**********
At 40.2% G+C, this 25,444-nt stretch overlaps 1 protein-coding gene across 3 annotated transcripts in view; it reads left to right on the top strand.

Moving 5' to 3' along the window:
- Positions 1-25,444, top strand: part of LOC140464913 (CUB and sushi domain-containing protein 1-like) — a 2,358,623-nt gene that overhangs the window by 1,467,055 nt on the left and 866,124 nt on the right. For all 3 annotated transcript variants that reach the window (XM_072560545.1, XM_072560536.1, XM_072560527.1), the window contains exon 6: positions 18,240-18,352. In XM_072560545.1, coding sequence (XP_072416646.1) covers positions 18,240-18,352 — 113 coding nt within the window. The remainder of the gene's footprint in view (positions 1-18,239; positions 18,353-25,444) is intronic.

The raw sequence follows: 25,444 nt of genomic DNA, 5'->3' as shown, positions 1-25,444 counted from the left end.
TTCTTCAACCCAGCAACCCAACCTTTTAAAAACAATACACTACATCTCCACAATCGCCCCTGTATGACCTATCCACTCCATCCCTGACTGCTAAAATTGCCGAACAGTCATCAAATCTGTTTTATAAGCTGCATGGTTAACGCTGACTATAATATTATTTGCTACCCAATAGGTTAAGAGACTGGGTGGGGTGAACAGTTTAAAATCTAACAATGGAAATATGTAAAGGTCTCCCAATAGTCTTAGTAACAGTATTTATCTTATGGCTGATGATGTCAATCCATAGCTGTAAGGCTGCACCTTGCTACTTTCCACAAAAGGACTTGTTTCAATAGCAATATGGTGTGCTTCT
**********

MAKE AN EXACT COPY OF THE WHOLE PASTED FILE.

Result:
At 40.2% G+C, this 25,444-nt stretch overlaps 1 protein-coding gene across 3 annotated transcripts in view; it reads left to right on the top strand.

Moving 5' to 3' along the window:
- Positions 1-25,444, top strand: part of LOC140464913 (CUB and sushi domain-containing protein 1-like) — a 2,358,623-nt gene that overhangs the window by 1,467,055 nt on the left and 866,124 nt on the right. For all 3 annotated transcript variants that reach the window (XM_072560545.1, XM_072560536.1, XM_072560527.1), the window contains exon 6: positions 18,240-18,352. In XM_072560545.1, coding sequence (XP_072416646.1) covers positions 18,240-18,352 — 113 coding nt within the window. The remainder of the gene's footprint in view (positions 1-18,239; positions 18,353-25,444) is intronic.

The raw sequence follows: 25,444 nt of genomic DNA, 5'->3' as shown, positions 1-25,444 counted from the left end.
TTCTTCAACCCAGCAACCCAACCTTTTAAAAACAATACACTACATCTCCACAATCGCCCCTGTATGACCTATCCACTCCATCCCTGACTGCTAAAATTGCCGAACAGTCATCAAATCTGTTTTATAAGCTGCATGGTTAACGCTGACTATAATATTATTTGCTACCCAATAGGTTAAGAGACTGGGTGGGGTGAACAGTTTAAAATCTAACAATGGAAATATGTAAAGGTCTCCCAATAGTCTTAGTAACAGTATTTATCTTATGGCTGATGATGTCAATCCATAGCTGTAAGGCTGCACCTTGCTACTTTCCACAAAAGGACTTGTTTCAATAGCAATATGGTGTGCTTCT